The People’s Power: Defending Representative Government


American government is a bold conception — a belief that the people’s freedoms are best preserved through representative government. America’s Founders — and Michigan’s — thus vested the power to make laws not in a monarch or in his "swarms of officers," but in the people’s elected representatives in the legislature. Holding to this doctrine, the Michigan Supreme Court has held as recently as 2000, "Policy determinations are fundamentally a legislative function."

Nevertheless, the multiplying bureaucracies of modern government constantly challenge the view that people should be governed only by representatives of their own choosing. In a troubling recent example, Michigan’s Office of Financial and Insurance Services has banned otherwise legal activities by Michigan insurers, thereby attempting to exercise powers that actually belong to the Legislature. The problem with the OFIS decisions is not just theoretical: The rulings could adversely affect Michigan consumers while depriving Michigan’s residents of the opportunity to hold their elected officials responsible for important public policy decisions.

The arguments both for and against the OFIS rulings indicate that these decisions involve a genuine policy debate — something that should, under the Michigan Constitution, be decided in the Legislature.

In one example of the OFIS’ administrative overreach, the agency banned the use of people’s credit ratings in setting their insurance rates. In a second case, the OFIS proposed rules that would severely limit insurance companies’ ability to offer contracts related to coverage for damage caused by an uninsured or underinsured motorist.

In both cases, the OFIS no doubt had good intentions. For instance, some argue that it is unfair to allow a person’s financial mistakes to raise their auto insurance premiums. Similarly, the limitations placed on insurance policies for damage caused by uninsured motorists may have reflected OFIS’ concern that the policies were unfair to consumers, since some of the contracts prohibited motorists from submitting claims if more than one year had elapsed since the accident.

Yet both of these activities by insurers are legal under the laws passed by the people’s representatives. Moreover, insurers argue that credit scores are in fact related to driver habits, meaning that the OFIS’ ban on the use of credit scores could raise insurance rates for safer drivers by forcing them to subsidize high-risk ones. Similarly, the proposed OFIS rules on insurance policies for damage caused by uninsured motorists could limit the number of insurers who provide such policies, thereby raising the cost of such coverage.

The arguments both for and against the OFIS rulings indicate that these decisions involve a genuine policy debate — something that should, under the Michigan Constitution, be decided in the Legislature. No matter what the Legislature decides, the consequences of the decision are important, and the people should be able to hold their representatives accountable at the ballot box. Important policies should not be foisted upon voters by an agency that almost no one has heard of and that is staffed by unelected officials.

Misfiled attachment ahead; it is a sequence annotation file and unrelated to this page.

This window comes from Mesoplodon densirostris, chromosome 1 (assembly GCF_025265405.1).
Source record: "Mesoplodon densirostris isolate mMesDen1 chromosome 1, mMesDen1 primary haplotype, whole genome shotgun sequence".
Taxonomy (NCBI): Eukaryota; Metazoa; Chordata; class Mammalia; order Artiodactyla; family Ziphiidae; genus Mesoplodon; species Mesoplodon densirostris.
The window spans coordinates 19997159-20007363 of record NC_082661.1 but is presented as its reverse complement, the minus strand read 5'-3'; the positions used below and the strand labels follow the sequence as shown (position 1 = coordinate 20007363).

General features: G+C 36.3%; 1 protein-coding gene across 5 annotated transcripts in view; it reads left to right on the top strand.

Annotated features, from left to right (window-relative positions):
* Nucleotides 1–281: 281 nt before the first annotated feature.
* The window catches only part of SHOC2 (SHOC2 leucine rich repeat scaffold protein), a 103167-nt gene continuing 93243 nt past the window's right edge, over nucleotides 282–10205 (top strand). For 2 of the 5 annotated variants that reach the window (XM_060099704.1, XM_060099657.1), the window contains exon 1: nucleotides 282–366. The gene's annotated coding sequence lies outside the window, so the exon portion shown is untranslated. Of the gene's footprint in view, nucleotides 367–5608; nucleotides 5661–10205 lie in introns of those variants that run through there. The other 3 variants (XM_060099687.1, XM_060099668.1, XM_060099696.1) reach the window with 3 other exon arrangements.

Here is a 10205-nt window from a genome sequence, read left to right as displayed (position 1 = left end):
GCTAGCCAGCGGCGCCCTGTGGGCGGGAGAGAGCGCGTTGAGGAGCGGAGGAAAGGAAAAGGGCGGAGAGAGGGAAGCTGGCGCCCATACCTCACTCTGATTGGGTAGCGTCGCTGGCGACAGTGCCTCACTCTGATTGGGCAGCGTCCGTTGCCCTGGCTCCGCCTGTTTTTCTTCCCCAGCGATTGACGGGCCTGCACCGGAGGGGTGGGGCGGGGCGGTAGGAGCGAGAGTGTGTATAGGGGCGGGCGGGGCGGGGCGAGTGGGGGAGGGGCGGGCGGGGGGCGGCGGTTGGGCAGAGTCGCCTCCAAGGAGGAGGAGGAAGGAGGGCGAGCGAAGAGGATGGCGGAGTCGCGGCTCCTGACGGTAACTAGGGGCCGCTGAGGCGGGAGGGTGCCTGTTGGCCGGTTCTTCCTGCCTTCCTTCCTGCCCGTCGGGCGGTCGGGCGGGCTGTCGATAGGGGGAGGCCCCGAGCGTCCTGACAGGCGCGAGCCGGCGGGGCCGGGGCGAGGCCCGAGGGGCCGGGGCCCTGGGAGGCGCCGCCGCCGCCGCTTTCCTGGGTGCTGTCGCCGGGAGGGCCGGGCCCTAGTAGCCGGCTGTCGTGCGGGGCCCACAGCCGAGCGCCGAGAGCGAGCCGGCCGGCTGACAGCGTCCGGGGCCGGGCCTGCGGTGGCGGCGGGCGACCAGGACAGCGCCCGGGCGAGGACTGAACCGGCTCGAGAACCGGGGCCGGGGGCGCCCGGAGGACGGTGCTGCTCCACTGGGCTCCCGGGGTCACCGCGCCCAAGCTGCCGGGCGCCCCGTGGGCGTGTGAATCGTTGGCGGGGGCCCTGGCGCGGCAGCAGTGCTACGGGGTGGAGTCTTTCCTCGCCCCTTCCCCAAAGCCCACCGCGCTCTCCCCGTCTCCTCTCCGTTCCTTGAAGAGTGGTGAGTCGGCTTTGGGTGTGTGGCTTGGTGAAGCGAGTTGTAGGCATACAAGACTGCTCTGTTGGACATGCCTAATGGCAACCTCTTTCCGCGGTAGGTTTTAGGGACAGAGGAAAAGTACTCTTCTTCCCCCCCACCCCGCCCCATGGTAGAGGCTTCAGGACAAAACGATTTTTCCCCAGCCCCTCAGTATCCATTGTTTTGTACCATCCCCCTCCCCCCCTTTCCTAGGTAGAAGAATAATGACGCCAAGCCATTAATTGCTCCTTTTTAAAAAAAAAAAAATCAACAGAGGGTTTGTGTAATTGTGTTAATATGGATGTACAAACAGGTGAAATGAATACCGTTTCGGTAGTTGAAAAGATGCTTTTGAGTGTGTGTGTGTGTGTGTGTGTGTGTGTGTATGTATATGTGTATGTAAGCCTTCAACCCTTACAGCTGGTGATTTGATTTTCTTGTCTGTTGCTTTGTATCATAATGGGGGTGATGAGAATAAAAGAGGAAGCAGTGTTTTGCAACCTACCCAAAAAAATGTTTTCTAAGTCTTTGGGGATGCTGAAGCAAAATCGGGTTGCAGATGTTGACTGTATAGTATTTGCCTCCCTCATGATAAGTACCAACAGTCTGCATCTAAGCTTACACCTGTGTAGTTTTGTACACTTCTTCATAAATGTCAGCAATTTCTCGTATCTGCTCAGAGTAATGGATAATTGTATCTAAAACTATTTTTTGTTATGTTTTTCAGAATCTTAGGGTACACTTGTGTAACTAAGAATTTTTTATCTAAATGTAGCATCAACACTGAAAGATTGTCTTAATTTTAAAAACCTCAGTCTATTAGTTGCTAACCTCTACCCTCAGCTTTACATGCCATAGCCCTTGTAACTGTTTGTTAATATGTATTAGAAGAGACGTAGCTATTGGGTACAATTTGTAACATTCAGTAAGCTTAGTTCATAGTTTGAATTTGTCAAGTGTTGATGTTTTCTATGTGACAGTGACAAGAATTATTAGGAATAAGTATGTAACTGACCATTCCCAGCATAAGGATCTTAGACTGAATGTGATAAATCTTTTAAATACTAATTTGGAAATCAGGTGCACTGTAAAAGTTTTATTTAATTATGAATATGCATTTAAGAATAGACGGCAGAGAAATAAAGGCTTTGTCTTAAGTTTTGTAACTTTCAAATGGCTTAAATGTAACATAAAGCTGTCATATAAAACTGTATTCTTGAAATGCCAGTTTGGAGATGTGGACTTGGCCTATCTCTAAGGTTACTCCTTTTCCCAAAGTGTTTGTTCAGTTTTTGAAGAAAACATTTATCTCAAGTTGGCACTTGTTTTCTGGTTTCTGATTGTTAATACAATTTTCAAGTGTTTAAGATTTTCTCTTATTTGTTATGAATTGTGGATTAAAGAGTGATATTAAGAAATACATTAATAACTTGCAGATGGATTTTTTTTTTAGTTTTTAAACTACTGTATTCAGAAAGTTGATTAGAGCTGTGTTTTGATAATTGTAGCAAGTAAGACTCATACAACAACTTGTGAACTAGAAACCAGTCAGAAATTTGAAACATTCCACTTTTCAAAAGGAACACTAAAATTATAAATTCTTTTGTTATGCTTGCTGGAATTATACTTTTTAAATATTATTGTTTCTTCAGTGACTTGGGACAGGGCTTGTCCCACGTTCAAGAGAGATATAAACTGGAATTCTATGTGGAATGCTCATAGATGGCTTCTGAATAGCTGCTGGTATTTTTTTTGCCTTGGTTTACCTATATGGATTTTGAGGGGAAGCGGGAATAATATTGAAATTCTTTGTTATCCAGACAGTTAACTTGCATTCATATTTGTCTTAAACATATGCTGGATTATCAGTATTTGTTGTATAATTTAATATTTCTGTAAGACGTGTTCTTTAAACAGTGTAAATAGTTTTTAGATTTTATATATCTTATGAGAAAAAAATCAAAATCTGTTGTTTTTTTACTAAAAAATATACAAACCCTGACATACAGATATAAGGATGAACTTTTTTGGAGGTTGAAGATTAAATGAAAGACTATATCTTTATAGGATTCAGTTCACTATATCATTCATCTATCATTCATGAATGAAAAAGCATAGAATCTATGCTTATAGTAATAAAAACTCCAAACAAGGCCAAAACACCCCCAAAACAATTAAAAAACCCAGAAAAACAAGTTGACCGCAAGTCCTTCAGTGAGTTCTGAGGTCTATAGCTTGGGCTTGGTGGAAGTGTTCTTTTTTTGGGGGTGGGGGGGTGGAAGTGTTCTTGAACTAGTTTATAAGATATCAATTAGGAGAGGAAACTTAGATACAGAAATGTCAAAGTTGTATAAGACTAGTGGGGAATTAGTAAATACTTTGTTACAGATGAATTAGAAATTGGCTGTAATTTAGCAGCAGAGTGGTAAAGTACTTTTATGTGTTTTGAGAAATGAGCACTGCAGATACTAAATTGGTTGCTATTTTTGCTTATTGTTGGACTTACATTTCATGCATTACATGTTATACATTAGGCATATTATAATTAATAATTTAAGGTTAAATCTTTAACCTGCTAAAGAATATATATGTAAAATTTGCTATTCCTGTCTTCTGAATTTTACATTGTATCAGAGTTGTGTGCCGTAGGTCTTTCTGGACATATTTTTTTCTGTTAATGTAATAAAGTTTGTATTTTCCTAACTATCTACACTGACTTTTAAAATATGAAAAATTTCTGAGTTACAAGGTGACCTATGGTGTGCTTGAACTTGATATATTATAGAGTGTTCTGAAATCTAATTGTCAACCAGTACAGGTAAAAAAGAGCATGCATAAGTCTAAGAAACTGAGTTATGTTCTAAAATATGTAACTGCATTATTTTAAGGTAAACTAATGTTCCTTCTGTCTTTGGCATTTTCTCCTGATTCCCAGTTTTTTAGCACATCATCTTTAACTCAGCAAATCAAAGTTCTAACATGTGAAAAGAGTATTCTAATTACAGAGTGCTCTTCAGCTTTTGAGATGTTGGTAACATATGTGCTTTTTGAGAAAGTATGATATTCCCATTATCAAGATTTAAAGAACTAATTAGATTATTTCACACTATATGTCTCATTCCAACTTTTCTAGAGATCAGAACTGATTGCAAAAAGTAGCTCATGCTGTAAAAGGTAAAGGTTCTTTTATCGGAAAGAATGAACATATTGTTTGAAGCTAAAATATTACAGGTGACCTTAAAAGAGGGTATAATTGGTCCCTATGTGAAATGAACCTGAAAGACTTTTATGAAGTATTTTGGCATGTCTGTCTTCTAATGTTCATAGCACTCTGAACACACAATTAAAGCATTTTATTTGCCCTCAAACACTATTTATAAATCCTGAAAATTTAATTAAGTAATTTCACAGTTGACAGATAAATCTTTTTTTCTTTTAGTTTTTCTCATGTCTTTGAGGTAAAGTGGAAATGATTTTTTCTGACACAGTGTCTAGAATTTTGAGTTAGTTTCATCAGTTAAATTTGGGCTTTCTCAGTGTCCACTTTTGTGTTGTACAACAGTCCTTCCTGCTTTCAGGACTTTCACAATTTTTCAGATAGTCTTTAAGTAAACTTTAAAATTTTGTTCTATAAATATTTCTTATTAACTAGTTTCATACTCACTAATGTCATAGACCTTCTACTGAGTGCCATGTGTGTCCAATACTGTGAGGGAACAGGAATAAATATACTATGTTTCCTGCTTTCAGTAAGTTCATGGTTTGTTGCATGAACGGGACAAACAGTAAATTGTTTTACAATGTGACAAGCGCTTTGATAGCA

The problem is particularly acute given that the OFIS is part of the executive branch. Constitutional powers are divided among the executive, legislative and judicial branches to prevent one arm of the government from becoming too powerful. Under Michigan’s Constitution, "No person exercising powers of one branch shall exercise powers properly belonging to another branch except as expressly provided in this constitution." This inevitably includes officials at the OFIS.

When the OFIS’ rule banning credit ratings was challenged in Barry County Circuit Court, Judge James H. Fisher ruled that the agency had indeed exceeded its powers. In failing to recognize the legislative limits on its power to regulate insurance companies the OFIS is, in Judge Fisher’s words, "attempt[ing] to rewrite the Insurance Code through administrative rulemaking."

Administrative entities like the OFIS, the Department of Environmental Quality or the Public Service Commission are at most supposed to develop rules that assist with the implementation of statutes enacted by the Legislature and the governor. The agencies are not supposed to create new policies. This is for a fundamental reason: The agencies are unelected and largely unaccountable. Giving them lawmaking power is inappropriate in a representative government.

One can legitimately question whether even the Michigan Legislature should have some of the powers that the OFIS is now attempting to wield. But when major policy decisions that will affect Michigan’s residents are made openly by the people’s representatives, the people have at least some chance to influence those policies and to hold their representatives accountable for them. The Michigan courts should recognize this fundamental constitutional fact, restrain the OFIS and reinforce the notion of a government of the people, by the people and for the people.


Patrick J. Wright is senior legal analyst at the Mackinac Center for Public Policy, a research and educational institute headquartered in Midland, Mich. Permission to reprint in whole or in part is hereby granted, provided that the author and the Center are properly cited.


The Michigan Constitution places legislative authority solely in the hands of the people’s elected representatives.Unfortunately, executive agencies like the Office of Financial and Insurance Services are increasingly challenging this separation of powers.

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